I keep a little “sticky note” on my computer that has a list of blog topics and other ideas, quotes and various things blog related. It’s one of those little electronic ones so it can kind of go on forever. Some of the topics get erased after a while, because I’ve lost inspiration for it and it never came back. Others stay indefinitely because I want to get that inspiration back and others are just waiting for me to have time to write them.
This sticky note has become a catch all for blog junk. Quotes, tidbits and other such nonsense that I keep in one spot and scroll through randomly when I need to. But one topic that has been there has eluded me for a long time now. My top fears. It’s not that I don’t know what those fears are, it’s that, like most things in my life, there are categories. I have fears that are irrational ones I held onto since childhood. There’s emotional fears, military related fears, creepy crawly fears and general fears. It can be a tough topic to cover in one blog post. I could write a series and probably still not encompass exactly all of them, or all the categories.
Before I dive into what I’ve decided to write this blog post about, let’s look at some of these silly little things we call fears and where some of mine stem from.
First, there’s spiders. If you aren’t afraid of spiders I truly believe you have some form of damage to the brain. My fear is so phobic in nature (a true phobia being an excessive and often illogical fear) that I have rules that govern how all spiders must be dealt with. Such as, if my husband isn’t home, said spider must be jailed into the room it was found. So, if I find it in the bathroom, the room is closed, and a towel is placed under the door for good measure. If he is home, the spider must be smashed in a napkin and then flushed down the toilet. It’s not option to kill it in any other manner, nor dispose of it in anyway that is not flushed down the toilet. I’ve seen spiders crawl back up sink drains.
Next up, we’ll look at an emotional fear: I have a fear of not being believed. This sounds very silly, but it is actually so deeply feared that I have nightmares about it. I have horrible nightmares that something awful happens and I must warn everyone, but no one will believe me. I wake up panicked. This I’m sure has a root deep in my childhood, but I have never figured out exactly where in my childhood it is seated. All I know is that I’ve had this fear as long as I can remember.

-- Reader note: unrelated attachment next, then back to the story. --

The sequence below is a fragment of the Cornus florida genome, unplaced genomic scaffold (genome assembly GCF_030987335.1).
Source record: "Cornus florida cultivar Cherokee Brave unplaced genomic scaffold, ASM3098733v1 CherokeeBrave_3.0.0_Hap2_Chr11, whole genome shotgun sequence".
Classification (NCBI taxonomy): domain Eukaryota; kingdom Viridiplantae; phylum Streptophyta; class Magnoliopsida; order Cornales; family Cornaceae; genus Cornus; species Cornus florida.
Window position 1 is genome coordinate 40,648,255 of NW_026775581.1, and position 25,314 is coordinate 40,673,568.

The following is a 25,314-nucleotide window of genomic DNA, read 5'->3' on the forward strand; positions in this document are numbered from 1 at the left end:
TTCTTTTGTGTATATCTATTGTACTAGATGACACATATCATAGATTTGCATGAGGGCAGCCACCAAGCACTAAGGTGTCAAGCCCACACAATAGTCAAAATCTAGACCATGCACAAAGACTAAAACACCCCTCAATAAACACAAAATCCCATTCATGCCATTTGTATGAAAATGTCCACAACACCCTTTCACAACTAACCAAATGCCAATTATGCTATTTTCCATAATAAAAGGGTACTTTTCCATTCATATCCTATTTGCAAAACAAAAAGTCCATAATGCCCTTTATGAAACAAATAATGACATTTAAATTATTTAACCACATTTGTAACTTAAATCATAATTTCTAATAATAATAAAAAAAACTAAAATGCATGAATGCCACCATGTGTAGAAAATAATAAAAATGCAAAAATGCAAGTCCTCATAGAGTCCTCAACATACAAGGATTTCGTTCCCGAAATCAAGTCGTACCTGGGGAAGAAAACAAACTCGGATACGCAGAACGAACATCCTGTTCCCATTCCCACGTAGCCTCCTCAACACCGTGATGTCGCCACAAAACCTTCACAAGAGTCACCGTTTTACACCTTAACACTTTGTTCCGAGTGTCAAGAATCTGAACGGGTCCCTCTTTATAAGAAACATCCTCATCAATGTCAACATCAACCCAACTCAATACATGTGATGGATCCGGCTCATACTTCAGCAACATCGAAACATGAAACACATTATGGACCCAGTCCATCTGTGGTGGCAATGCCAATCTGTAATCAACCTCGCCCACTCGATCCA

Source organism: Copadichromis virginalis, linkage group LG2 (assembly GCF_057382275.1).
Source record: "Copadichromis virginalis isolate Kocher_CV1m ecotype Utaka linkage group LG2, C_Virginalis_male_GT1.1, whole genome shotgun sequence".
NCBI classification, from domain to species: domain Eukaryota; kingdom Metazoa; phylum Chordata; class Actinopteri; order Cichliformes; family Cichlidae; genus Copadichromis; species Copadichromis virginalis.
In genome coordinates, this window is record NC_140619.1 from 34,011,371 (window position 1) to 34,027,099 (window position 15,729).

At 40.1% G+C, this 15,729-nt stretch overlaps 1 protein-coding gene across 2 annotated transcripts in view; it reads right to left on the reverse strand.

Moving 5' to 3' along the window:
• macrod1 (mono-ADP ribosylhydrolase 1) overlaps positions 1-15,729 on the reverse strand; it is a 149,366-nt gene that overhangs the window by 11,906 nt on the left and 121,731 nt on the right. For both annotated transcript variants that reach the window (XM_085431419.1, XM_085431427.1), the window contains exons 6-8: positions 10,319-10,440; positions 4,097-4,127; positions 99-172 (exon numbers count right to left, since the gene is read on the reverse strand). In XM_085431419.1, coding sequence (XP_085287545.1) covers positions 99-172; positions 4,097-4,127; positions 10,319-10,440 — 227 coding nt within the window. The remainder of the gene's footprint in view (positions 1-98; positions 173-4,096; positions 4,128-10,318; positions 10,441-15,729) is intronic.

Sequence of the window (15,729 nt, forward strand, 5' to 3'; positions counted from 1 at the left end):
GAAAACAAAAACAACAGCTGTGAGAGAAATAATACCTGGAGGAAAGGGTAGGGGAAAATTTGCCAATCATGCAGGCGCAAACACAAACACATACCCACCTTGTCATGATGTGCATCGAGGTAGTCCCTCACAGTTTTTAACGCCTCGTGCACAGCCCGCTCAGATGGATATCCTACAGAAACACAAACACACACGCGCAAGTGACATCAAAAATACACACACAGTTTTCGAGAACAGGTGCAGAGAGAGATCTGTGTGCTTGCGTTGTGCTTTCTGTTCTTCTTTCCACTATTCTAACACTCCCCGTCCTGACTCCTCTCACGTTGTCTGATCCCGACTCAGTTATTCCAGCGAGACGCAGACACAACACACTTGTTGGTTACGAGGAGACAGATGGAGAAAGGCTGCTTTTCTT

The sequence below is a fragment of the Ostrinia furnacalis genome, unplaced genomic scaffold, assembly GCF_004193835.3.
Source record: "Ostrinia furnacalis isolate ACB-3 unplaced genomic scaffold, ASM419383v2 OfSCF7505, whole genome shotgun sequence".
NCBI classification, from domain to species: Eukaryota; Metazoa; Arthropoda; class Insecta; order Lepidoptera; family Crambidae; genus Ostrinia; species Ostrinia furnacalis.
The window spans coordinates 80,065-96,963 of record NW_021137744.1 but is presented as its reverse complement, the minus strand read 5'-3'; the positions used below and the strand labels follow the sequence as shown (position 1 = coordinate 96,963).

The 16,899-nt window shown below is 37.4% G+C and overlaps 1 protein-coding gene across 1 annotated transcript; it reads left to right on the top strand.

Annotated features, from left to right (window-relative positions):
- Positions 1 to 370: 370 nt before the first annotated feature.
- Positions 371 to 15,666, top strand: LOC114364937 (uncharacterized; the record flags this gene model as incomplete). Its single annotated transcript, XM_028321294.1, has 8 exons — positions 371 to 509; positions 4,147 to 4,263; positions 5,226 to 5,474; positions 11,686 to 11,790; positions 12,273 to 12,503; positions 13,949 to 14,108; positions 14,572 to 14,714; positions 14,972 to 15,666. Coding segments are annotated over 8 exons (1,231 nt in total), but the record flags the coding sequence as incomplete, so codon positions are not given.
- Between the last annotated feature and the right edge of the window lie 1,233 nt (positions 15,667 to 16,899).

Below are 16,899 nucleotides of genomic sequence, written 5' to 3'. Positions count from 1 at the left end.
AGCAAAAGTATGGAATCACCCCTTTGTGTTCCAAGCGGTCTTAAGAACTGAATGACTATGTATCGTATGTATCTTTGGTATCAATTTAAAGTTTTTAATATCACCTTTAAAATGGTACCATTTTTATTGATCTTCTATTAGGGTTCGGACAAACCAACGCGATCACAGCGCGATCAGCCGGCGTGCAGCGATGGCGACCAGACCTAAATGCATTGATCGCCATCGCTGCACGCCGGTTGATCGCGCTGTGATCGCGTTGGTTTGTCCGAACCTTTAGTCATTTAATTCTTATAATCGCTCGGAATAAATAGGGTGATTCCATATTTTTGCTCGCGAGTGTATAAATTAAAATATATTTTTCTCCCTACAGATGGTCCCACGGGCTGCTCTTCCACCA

And, since we are discussing childhood fears, how about the dark. Which is what this post is truly about. My confession to you all, is that I am a grown woman who is still deeply afraid of the dark. Not in a “cry when the lights are off” kind of way, but in a way that have shaped most of how I deal with things. For instance, when I arrive home, I start by turning on the light in the hall, then I move seamlessly from one room to the next without ever having been in a room without a light on. It’s a carefully choreographed dance that I perform everyday of my life, no matter where I am. I have never outgrown this fear.
As a child, I slept half in my doorway and half in the hall off and on for years. The hall light would be left on until I fell asleep and I would sleep like that all night. Night-lights simply wouldn’t do the trick and I’ve spent a lot of time laughing at the very concept of them for children’s security purposes. As an adult, I’m capable of being in the dark, it’s more of a preference that I don’t. But I supposed it can’t truly be as simple as being a preference when you have spent your whole life creating the means of never being in a dark room. Even if I’m walking up the stairs and my husband turns off the hall light a little too early, I freeze. I don’t panic, I just yell up to tell him to turn it back on, but I freeze none the less, which I’m sure would cause this fear to be on the verge of being a phobia.
Why I never out grew it, I will never know. Why I still fail to move past it, I also will probably never understand. But so far, it’s been a harmless fear to have, so I’ve never been interested in working past it either.
The only true phobias I have that would probably benefit from being worked through are clowns and zombies, or newest (ever since Zombieland hit theaters) fear: Zombie Clowns. But those are best left to be explained another time. But trust me when I tell you, that the last thing you want is for me to start explaining my more rational fears, because once I do, they may not seem so silly to you anymore.
But it does make me wonder if everyone else has these little phobias, irrational fears left over from childhood, or any really silly fears such as mine at all. Am I the only adult who doesn’t fear more normal things like IRS audits? Or is there a whole secret life that we ALL lead that is comprised of the fears we don’t want others to know that we still secretly harbor?